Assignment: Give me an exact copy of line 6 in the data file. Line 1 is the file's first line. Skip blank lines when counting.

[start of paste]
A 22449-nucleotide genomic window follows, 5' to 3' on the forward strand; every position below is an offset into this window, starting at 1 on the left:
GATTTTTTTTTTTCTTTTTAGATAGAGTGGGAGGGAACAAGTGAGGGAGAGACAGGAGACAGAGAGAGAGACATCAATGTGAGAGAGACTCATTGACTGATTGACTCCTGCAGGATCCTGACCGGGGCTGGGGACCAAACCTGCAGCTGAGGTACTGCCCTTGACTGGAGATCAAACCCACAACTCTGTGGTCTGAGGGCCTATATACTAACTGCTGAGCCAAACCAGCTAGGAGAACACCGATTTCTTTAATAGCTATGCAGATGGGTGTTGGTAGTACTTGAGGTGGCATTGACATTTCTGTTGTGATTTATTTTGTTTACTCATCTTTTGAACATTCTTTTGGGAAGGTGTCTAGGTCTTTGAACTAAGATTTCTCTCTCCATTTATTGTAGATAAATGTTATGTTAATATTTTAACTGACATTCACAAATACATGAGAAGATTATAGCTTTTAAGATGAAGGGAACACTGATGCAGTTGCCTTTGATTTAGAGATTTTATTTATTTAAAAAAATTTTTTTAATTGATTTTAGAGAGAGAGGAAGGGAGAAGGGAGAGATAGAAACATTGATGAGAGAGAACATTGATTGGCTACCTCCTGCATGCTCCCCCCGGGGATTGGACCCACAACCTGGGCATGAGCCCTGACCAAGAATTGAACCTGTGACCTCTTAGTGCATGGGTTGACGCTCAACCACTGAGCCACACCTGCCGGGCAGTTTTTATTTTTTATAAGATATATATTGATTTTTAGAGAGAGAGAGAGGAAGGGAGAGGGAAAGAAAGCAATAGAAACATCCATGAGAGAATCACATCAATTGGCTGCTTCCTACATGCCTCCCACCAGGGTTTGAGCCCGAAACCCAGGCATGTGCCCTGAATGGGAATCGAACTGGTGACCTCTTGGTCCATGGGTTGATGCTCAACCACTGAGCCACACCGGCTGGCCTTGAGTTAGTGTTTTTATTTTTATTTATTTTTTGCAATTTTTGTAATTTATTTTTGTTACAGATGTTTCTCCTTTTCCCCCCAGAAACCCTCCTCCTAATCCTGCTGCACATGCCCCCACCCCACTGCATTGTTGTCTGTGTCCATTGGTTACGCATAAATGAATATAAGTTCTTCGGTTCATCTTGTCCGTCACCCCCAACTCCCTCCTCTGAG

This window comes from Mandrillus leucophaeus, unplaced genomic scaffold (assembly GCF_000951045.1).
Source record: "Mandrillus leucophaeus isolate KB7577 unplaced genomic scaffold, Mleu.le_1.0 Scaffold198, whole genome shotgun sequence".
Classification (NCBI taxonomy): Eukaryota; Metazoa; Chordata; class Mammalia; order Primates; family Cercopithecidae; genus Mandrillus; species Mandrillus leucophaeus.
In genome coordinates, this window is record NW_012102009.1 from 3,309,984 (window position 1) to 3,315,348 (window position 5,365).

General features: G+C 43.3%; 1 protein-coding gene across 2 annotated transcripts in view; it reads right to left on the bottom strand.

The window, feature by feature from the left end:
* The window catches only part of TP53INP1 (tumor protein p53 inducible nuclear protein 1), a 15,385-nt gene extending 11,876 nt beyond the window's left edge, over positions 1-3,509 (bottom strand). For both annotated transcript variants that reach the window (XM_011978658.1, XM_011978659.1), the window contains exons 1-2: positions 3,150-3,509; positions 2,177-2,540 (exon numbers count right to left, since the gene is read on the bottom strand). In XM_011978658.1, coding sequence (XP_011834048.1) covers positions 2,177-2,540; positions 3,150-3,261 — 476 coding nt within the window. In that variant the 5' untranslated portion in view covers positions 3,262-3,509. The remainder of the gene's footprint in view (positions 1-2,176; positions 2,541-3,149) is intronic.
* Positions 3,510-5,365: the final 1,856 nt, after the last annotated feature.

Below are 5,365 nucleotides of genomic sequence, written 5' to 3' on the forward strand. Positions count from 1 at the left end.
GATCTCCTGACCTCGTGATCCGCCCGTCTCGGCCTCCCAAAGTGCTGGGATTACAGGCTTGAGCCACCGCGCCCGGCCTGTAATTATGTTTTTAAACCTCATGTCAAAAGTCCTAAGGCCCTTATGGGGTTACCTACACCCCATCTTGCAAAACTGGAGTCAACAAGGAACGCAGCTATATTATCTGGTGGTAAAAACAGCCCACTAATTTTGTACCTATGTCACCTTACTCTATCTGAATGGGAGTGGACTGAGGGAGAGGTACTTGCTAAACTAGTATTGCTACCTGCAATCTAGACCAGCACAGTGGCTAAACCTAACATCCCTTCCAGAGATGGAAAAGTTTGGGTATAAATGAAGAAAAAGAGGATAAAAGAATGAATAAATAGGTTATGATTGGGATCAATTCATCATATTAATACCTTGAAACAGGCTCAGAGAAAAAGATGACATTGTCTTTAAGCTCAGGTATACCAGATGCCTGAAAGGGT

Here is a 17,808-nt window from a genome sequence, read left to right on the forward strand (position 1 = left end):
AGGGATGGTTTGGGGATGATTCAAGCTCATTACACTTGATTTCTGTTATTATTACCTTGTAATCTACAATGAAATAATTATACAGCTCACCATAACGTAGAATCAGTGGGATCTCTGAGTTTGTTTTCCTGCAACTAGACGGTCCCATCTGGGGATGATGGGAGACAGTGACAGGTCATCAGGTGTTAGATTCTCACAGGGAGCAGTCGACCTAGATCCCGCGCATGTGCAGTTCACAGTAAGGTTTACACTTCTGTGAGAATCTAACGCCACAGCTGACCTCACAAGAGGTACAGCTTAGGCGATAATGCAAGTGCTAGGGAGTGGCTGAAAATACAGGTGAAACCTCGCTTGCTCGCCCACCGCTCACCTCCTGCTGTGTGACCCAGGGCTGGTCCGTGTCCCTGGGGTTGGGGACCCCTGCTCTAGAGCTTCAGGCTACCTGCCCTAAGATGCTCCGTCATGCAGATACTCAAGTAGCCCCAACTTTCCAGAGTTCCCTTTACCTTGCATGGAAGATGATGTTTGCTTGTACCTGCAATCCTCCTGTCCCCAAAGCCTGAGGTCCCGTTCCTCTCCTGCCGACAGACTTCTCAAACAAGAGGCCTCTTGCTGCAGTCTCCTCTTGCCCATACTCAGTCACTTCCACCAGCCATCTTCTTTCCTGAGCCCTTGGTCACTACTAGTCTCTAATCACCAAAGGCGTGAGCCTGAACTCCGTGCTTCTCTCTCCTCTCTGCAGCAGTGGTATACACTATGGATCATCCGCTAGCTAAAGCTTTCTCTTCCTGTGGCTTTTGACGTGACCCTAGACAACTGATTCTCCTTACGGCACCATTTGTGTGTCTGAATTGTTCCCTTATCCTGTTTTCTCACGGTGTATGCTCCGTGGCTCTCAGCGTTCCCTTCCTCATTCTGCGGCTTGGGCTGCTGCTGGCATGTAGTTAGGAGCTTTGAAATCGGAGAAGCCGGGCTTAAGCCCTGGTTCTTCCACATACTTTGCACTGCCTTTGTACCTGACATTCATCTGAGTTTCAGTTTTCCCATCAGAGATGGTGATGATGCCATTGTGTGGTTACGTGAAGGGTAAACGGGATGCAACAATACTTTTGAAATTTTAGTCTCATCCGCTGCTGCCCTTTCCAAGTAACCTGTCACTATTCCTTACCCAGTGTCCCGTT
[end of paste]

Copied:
In genome coordinates, this window is record NW_012102009.1 from 3,309,984 (window position 1) to 3,315,348 (window position 5,365).